Teaching in Korea: A Guide for New English Teachers
Please note: The following information is based on my own experiences in Korea thus far. At the time of writing this article, I’m two and a half months into my contract working at a public high school in Seoul, Korea.
Have you ever thought about teaching English in another country? Deciding to board a plane and relocating to another country is a huge decision, for so much preparation is required before departing. You need to consider the pros and cons of teaching in Korea (or elsewhere in the world).
First things first, you will be immersing yourself in a new culture, complete with its own expectations and own version of normal. And, don't forget language! In the case of Korea, appearance is of the utmost importance. Plastic surgery clinics are popping up in areas in and around Seoul. So, if you move to a big city like Seoul, you will need to keep up a professional appearance. Expect to dress as a professional teacher would in North America-- if not more professionally. It is not uncommon to spot English teachers in suits holding a briefcase. For myself, I packed my best pants and shirts, but carry around a backpack to help with the daily commute. Not every teacher will have the luxury of having a school within walking distance. And, furthermore, teachers will often not find out which public school they will be placed at until they arrive in Korea. My first day of school was Monday... I learned where my school would be the day before.
You do not need a teaching degree or certificate to teach, although it can help you find a job. While I teach in a public school, some people choose to teach in hagwons, or private academies. The working hours at these schools usually start later, as students attend public schools in the morning. At my public school, I am the only foreign teacher, so I am able to learn more about the culture. However, if you want more contact with foreigners, consider working at a hagwon, for they typically employ more than one foreign teacher. Keep in mind, however, the public school teachers typically get more paid vacation than teachers at hagwons (normally 21 vs 10 days). Of course, you would need to review your contract to know the exact details.
While teaching in Korea has been personally rewarding so far-- I had many adventures which have tested me both mentally and physically-- Korea is not necessarily the place to save money. Don’t get me wrong. You can save some money, but do not expect to bring home heaps of mulla. While schools usually pay for rent, you still need to buy food (cheap unless you get placed in a more expensive area... which I did), pay utility bills (electricity is expensive, and gas can take a bite out of your hard-earned cash if you forget to turn off the water heater after taking a shower... luckily haven’t done that...yet) and transportation costs (especially if you need to commute daily). And, if you are larger than the typical Korean size, which the majority of North Americans are, your money will get sucked out of your pockets at the department stores, Itaewon (“foreign central” in Seoul by the US Army Base) and the few store chains that carry western sizes, namely Forever21 and H&M.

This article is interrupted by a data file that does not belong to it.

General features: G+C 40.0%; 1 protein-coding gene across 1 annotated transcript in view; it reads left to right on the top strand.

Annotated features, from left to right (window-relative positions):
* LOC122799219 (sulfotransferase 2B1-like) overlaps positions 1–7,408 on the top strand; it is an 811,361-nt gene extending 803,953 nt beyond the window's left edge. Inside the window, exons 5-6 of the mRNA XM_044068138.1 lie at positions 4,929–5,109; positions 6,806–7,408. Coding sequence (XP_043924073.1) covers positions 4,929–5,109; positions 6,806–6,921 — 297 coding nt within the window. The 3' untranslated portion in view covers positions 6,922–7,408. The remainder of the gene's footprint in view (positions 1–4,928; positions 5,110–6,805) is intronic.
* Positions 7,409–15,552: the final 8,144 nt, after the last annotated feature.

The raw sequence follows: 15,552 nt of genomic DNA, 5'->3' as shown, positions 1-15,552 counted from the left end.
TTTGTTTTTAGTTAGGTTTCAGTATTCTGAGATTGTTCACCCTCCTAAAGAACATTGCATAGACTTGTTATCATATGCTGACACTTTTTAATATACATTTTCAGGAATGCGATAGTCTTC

Before moving to South Korea to teach English, there are some things you should consider. First, you should teach English abroad because you enjoy it, not because there are no other jobs out there. As a teacher in a high school, I know the job isn’t always easy. While some public school teachers I know have been lucky enough to have a position with plenty of desk-warming time, my school has kept me busy with planning lessons from scratch, administering and marking exams, as well as teaching after-school classes and correcting other teachers‘ work. After all, I am the only native speaker at the school. The job will most definitely be rewarding, but not necessarily easy if that’s what you were hoping for. I am here for the experience, while I have met some people here for a fun time... Just know what you are getting yourself into before signing on the dotted line.
Second, Korea will change you. I have climbed the highest mountain in South Korea already (Halla-san on Jeju Island), tried paragliding and ziplining, and even archery. It has been a positive journey of self-discovery so far. If you’re up for a challenge-- professionally, personally, mentally-- Korea may be for you.
About Me: I am a certified teacher in Canada. At the time of writing this article, I have been in Korea for only 2 and a half months.
Please leave your comments and questions below. I would love to hear from you.
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